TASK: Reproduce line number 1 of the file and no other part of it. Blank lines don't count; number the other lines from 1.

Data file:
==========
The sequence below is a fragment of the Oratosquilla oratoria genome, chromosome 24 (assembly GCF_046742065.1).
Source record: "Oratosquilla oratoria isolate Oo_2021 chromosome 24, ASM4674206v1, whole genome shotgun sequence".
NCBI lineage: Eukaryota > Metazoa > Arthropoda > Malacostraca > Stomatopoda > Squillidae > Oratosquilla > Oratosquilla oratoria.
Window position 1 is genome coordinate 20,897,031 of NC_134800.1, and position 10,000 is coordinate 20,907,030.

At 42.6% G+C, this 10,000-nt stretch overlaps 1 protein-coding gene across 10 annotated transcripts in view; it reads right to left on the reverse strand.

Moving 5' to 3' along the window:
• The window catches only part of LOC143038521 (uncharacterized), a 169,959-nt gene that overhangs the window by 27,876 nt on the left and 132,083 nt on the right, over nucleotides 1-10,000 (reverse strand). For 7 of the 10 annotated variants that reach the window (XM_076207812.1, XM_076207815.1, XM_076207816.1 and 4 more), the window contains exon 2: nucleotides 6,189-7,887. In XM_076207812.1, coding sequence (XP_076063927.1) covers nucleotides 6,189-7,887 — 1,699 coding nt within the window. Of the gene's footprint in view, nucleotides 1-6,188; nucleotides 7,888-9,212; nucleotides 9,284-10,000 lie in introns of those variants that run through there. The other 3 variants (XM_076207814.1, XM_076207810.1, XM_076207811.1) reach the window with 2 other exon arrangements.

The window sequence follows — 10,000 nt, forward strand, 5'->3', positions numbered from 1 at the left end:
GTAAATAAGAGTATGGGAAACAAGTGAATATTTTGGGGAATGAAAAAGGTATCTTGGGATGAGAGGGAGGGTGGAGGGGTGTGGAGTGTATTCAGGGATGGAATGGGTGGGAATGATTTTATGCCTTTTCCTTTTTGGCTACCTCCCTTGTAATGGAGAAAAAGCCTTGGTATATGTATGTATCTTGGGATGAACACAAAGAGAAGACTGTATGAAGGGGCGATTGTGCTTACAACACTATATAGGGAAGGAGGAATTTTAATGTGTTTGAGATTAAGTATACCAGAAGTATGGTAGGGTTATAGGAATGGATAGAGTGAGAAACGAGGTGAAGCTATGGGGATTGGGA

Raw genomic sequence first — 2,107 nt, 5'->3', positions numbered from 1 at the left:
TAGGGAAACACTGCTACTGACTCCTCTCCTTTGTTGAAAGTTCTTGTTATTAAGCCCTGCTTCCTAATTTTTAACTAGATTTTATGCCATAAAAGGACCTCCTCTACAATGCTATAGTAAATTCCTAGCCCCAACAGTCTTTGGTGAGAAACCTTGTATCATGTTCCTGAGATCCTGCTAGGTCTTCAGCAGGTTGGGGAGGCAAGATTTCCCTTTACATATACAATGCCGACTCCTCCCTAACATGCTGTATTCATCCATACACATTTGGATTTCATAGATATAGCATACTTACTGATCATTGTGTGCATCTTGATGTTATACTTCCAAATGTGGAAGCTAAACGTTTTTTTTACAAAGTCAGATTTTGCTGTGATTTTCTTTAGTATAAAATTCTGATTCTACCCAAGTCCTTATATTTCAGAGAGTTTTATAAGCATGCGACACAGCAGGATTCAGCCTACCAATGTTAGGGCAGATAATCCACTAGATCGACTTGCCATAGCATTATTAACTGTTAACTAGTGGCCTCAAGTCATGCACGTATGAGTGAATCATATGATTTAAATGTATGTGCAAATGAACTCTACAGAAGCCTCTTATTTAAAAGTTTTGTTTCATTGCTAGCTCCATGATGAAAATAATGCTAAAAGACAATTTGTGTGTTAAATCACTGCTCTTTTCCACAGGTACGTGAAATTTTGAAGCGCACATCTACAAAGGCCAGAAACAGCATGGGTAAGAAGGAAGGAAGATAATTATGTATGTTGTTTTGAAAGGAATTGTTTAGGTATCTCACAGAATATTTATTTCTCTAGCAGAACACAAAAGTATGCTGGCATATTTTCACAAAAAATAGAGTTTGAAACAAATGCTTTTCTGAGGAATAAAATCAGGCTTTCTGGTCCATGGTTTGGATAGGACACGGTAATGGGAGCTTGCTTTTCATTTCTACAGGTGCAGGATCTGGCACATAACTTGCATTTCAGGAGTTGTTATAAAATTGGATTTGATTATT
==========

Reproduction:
The sequence below is a fragment of the Oratosquilla oratoria genome, chromosome 24 (assembly GCF_046742065.1).